AN exhibit at Hawick Museum is showcasing the work of three local artists who were inspired by artefacts held by the museum.

With the rural Borders at the heart of this exhibit, Liz Douglas, Felicity Bristow, and Jenny Pope each created their interpretations of various items in the museum's collection.

Liz Douglas's contribution was inspired by a shepherd's lantern from the 18th century from the Live Borders archive and her wider work has been influenced by the 'thirteen drifty days' of 1674.

Jenny Pope's work is more sculptural, using materials such as porcelain, felt, and paper and testing their usage limits.

She was inspired by the Poachers Riddle from the museum's Domestic Room to create tools with new functions.

Her portrayal of items which appear weathered "to suggest the uncertainty and changes we all face as human beings".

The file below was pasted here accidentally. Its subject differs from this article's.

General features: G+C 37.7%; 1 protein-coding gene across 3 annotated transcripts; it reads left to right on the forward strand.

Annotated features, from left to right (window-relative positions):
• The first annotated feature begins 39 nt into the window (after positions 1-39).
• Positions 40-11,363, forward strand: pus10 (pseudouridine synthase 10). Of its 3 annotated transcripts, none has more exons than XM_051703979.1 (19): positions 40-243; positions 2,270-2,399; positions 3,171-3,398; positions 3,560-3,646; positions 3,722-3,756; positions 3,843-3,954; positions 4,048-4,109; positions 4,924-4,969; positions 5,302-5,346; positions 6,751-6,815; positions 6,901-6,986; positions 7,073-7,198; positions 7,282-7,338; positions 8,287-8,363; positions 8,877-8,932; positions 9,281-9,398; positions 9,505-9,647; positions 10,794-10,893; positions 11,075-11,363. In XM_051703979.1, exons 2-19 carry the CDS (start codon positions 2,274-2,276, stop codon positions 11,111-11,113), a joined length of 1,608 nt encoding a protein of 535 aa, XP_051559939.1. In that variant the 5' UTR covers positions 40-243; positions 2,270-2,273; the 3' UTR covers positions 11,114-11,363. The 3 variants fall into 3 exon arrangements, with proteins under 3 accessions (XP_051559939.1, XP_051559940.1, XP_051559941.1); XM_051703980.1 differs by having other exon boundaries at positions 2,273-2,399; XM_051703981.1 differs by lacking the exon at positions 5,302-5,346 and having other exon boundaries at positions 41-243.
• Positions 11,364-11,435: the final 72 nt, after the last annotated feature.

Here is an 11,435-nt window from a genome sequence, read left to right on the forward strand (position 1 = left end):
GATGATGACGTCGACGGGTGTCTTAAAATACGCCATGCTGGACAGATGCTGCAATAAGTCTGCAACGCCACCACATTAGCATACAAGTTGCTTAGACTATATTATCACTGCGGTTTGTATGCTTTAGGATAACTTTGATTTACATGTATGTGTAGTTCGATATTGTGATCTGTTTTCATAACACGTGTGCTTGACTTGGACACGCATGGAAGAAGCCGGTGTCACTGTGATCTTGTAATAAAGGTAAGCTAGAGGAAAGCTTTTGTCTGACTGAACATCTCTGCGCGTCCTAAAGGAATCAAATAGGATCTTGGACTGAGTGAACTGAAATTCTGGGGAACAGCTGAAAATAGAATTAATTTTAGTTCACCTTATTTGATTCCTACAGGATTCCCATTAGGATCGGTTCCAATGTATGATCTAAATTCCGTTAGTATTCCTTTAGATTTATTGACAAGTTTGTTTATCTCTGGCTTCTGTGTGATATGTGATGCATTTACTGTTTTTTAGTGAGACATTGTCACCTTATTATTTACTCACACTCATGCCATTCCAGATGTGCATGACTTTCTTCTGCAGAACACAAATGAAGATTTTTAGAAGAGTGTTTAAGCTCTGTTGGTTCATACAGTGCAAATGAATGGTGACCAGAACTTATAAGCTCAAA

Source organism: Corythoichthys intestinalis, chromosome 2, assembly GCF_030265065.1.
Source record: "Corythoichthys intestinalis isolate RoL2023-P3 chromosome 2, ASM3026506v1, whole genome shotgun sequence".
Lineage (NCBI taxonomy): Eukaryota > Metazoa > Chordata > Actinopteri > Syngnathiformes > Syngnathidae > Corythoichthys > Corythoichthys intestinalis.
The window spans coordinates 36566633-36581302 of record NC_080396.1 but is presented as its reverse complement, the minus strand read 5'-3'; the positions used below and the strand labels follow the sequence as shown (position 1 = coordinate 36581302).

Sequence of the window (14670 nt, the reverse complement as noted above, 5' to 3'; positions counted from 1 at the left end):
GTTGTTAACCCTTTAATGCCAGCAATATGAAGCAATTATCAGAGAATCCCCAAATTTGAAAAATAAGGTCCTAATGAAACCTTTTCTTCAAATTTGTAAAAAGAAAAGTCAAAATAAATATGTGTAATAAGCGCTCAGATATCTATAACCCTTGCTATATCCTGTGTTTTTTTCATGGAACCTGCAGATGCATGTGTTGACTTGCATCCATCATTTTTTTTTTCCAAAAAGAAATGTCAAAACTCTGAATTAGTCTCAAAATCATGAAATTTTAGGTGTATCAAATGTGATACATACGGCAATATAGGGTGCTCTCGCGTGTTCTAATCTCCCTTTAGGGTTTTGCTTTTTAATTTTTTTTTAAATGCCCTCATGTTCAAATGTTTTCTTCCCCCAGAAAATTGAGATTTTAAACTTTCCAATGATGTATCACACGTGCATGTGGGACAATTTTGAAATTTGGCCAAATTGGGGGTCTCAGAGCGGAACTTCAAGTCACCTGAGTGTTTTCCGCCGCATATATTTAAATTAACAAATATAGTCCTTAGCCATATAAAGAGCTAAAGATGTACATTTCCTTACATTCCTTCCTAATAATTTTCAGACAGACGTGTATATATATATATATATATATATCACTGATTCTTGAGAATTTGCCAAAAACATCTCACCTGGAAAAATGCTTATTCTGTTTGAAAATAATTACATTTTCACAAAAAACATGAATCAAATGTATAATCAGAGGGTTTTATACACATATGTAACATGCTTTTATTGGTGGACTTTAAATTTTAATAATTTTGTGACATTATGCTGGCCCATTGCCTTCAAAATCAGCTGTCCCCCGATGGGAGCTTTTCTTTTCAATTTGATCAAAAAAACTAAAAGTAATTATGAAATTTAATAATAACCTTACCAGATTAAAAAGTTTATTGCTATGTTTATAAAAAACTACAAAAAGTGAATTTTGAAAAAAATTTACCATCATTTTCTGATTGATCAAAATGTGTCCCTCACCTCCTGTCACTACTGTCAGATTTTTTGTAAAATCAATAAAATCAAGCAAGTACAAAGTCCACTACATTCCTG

Fellow sculptor, Felicity Bristow, was also inspired by items found in the Domestic Room, with her work looking to create pauses which calm the body and mind after being physically and mentally ‘flooded’ by natural, physical and emotional external sources.

Richard White, Assistant Curator at Hawick Museum, said: "We are delighted to have these artists exhibiting in our newly refurbished Scott Gallery.

"This is an interesting exhibition which is sure to make people think.

"As a charity, Live Borders aims to make people healthier, happier and stronger and visiting this exhibition should certainly help make people happier."

Tools for Survival: A Conversation Between Three Artists runs until 1 March 2020 in the Scott Gallery at Hawick Museum. Opening times: Monday to Friday 12:00 to 15:00, Sunday 13:00 to 15:00. Closed Saturdays.

Admission is free and donations are welcome.